The English called them daffodowndillies 400 years ago. The scientific name is Narcissus. Narcissus, daffodils, jonquils and paperwhites and whatever other names you know, they are all closely related.
They have been cultivated for hundreds of years, leading to diverse varieties and color forms now found all over the world.
Did you know they are poisonous?
Oh yes! Daffodils, narcissus,... all of the plants in the genus Narcissus (amaryllis family, Amaryllidaceae) are quite toxic.
You wouldn't generally think to eat them, and they reportedly taste quite bitter.
But they contain the alkaloids lycorine and galantamine and the glycoside scillaine. If eaten, these produce first salivation, then nausea, abdominal pains (often severe), accompanied by vomiting and diarrhea. Trembling, convulsions, paralysis, and death may follow.
Beardshaw reports that according to legend, daffodils were brought to northern Europe by a crusader who admired them during his travels to the Holy Land and sent bulbs home to his sweetheart. When he returned, the bulbs were served at the welcome feast, presumably believing they were some sort of onion. The crusader and his lady died of lycorine poisoning.
That story is pretty dubious, but there really is an ongoing problem of people mistaking daffodil bulbs for onions. You'd think it would be hard to do, but take a look at the cases The Poison Garden website reports, of people who served daffodil instead of onions: the Poison Garden, Incidents).
Basic lessons: if it doesn't smell like an onion, don't serve it! If it tastes weird and bitter, don't finish eating it.
The origin of the name narcissus is one of those stories everybody knows. Narcissus was named for the Greek who thought his own reflection so attractive he was turned into a flower. I was surprised, though, by some of the details of the legend. It was reported in detail by Ovid (Rome, first century BC). Narcissus was a young man of great beauty who ignored young women or men who admired him. Echo fell in love with him, and when he spurned her, she faded away to the disembodied voice she is today. The god Nemesis, called upon by a boy Narcissus rejected, led him to a clear fountain. There, Narcissus saw his own beautiful image reflected in the water and fell madly in love with it. He lingered by the pool, bemoaning the fate of loving himself so dearly and being the only one worthy of his love, until he died. The gods turned him into the yellow and white flower narcissus, presumably in part as a lesson to others, in part in honor of his great beauty. (Ovid online: link)
A century later, the Roman natural historian Pliny the Elder (d. AD 79) refuted the legend, according to him it was not the source of the name. Pliny wrote, narcissus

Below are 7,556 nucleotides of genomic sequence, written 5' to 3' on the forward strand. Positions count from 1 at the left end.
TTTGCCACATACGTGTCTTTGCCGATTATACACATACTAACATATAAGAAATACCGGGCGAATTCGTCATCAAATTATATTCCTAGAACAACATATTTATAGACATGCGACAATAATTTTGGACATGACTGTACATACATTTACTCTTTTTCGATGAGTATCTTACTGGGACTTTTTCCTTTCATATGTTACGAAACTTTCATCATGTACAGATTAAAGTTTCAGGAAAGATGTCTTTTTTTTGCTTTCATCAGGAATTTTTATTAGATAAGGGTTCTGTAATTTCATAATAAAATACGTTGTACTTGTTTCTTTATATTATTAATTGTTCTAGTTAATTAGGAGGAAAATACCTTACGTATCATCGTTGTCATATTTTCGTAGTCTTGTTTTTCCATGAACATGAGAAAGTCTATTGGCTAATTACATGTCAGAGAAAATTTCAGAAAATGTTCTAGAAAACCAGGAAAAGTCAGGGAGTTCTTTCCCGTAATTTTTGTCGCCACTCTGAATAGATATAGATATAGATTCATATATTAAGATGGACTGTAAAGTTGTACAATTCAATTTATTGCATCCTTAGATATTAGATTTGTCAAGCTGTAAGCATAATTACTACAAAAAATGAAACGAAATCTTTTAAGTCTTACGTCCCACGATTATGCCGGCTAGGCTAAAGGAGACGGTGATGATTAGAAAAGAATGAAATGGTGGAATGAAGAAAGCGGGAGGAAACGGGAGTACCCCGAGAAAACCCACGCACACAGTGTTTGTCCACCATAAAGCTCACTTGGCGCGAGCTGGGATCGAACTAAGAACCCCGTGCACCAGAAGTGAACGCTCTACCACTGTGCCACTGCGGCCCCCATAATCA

"is injurious to the stomach, and hence it is that it acts both as an emetic and as a purgative: it is prejudicial, also, to the sinews, and produces dull, heavy pains in the head: hence it is that it has received its name, from "narce," and not from the youth Narcissus, mentioned in fable. " (Pliny online: link [narce means torpor or lethargy])
If Roman authors disagreed on the source of the name, what can I say 2,000 years later?
Well, that archaeologists recently found another version of the Narcissus legend and in it, the details are grimmer and Narcissus doesn't waste away but dies a bloody suicide (BBC History online: link).
|Daffodils flowering on the lawn |
of my childhood home in Ohio
They are common in the Holy Land. Some scholars argue that the rose described in the Bible, for example in Isaiah 15:1 "...and the desert shall rejoice and blossom as the rose" is a narcissus. The Hebrew word (chabatstseleth), which appears only in Isaiah and the Song of Solomon, indicates a plant that has a bulb. While some sources suggest this is a narcissus (see beautiful picture: link) the pages that a Google search pulls up mostly say that chabatstseleth is probably a meadow crocus. Nevertheless the Wild Flowers of Israel website lists narcissus (the common narcissus, Narcissus tazetta) under "Biblical Plants."
Certainly they were grown in ancient Egypt long ago: they were found on the neck of the mummy of Ramesses II (d. 1213 BC). Narcissi (you can make the plural narcissuses too) have been grown, admired and appreciated across all the Middle East since ancient times, documented with scattered reports and drawings. The Prophet Mohammed (c. 570-632 AD) wrote: "He that has two cakes of bread, let him sell one of them for some flowers of the narcissus, for bread is food for the body, but narcissus is food of the soul." (from oocities.com)
Narcissi reached China before 1100 AD. There, they became important flowers in the celebration of Chinese New Year which marks the beginning of spring in the Chinese calendar (link). Narcissi are grown in pots to flower indoors for the holiday. The bulbs are often carved or forced into interesting shapes. (link). See some grand examples: link The name in Chinese is translated water fairy and the English name usually Chinese sacred lily. Botanically they are Narcissus tazzeta, the common narcissus (link).
There is much much more about the many varieties of narcissus since people everywhere have loved them for millennia as a a flower of spring, representing hope.
Comments and corrections welcome.
Beardshaw C. 2013. 100 Plants that Almost Changed the World. Papadakis Press, Berkshire, UK.
Daffodil and Garden saysing at Oocities link Accessed 4/1/16
Keeler, K.H. Chinese New Year: Welcoming Spring link
Knapp, S. 2003. Plant Discoveries. Firefly Book. London.
Paghat the Ratgirl. Narcissus "Chinese Sacred Lily" link
Ovid online link Accessed 3/25/16
Pliny online link Accessed 3/25/16
The Poison Garden website Narcissus, Daffodil link Accessed 3/25/16
Valder, P. 1999.The Garden Plants of China. Timber Press, Portland, OR.
Wikipedia - a huge entry on narcissus https://en.wikipedia.org/wiki/Narcissus_(plant) Accessed 3/25/16
More at awanderingbotanist.com